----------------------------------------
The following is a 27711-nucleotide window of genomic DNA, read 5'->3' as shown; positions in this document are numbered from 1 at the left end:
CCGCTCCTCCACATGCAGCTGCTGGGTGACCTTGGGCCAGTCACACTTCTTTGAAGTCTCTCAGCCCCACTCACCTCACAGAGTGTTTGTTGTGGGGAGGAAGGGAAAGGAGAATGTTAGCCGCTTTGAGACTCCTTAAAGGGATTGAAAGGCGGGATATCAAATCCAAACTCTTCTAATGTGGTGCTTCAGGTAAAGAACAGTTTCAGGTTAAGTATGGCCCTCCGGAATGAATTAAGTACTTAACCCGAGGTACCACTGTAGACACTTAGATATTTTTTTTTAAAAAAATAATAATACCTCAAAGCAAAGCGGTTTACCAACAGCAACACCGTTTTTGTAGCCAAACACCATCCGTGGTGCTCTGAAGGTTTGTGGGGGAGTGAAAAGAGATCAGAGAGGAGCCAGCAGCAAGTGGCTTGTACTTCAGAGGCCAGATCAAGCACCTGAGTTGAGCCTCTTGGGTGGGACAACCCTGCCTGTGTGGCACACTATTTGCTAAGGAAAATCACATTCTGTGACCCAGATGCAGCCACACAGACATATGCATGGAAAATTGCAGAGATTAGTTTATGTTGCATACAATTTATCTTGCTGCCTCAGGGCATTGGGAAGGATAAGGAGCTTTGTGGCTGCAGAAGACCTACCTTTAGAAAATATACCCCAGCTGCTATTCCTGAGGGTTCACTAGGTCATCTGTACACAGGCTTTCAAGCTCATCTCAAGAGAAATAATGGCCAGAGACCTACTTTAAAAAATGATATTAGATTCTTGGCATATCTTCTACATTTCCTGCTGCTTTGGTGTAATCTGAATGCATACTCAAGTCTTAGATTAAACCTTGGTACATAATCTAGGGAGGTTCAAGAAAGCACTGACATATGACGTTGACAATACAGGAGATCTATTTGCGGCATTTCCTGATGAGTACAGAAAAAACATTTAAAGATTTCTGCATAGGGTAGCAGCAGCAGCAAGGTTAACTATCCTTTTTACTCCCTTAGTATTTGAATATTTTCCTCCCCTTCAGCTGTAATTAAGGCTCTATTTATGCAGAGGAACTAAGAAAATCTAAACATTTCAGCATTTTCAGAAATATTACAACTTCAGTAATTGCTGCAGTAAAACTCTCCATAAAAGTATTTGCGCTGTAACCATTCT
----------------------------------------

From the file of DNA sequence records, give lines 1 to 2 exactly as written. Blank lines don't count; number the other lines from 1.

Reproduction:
The following is a 27711-nucleotide window of genomic DNA, read 5'->3' as shown; positions in this document are numbered from 1 at the left end:
CCGCTCCTCCACATGCAGCTGCTGGGTGACCTTGGGCCAGTCACACTTCTTTGAAGTCTCTCAGCCCCACTCACCTCACAGAGTGTTTGTTGTGGGGAGGAAGGGAAAGGAGAATGTTAGCCGCTTTGAGACTCCTTAAAGGGATTGAAAGGCGGGATATCAAATCCAAACTCTTCTAATGTGGTGCTTCAGGTAAAGAACAGTTTCAGGTTAAGTATGGCCCTCCGGAATGAATTAAGTACTTAACCCGAGGTACCACTGTAGACACTTAGATATTTTTTTTTAAAAAAATAATAATACCTCAAAGCAAAGCGGTTTACCAACAGCAACACCGTTTTTGTAGCCAAACACCATCCGTGGTGCTCTGAAGGTTTGTGGGGGAGTGAAAAGAGATCAGAGAGGAGCCAGCAGCAAGTGGCTTGTACTTCAGAGGCCAGATCAAGCACCTGAGTTGAGCCTCTTGGGTGGGACAACCCTGCCTGTGTGGCACACTATTTGCTAAGGAAAATCACATTCTGTGACCCAGATGCAGCCACACAGACATATGCATGGAAAATTGCAGAGATTAGTTTATGTTGCATACAATTTATCTTGCTGCCTCAGGGCATTGGGAAGGATAAGGAGCTTTGTGGCTGCAGAAGACCTACCTTTAGAAAATATACCCCAGCTGCTATTCCTGAGGGTTCACTAGGTCATCTGTACACAGGCTTTCAAGCTCATCTCAAGAGAAATAATGGCCAGAGACCTACTTTAAAAAATGATATTAGATTCTTGGCATATCTTCTACATTTCCTGCTGCTTTGGTGTAATCTGAATGCATACTCAAGTCTTAGATTAAACCTTGGTACATAATCTAGGGAGGTTCAAGAAAGCACTGACATATGACGTTGACAATACAGGAGATCTATTTGCGGCATTTCCTGATGAGTACAGAAAAAACATTTAAAGATTTCTGCATAGGGTAGCAGCAGCAGCAAGGTTAACTATCCTTTTTACTCCCTTAGTATTTGAATATTTTCCTCCCCTTCAGCTGTAATTAAGGCTCTATTTATGCAGAGGAACTAAGAAAATCTAAACATTTCAGCATTTTCAGAAATATTACAACTTCAGTAATTGCTGCAGTAAAACTCTCCATAAAAGTATTTGCGCTGTAACCATTCT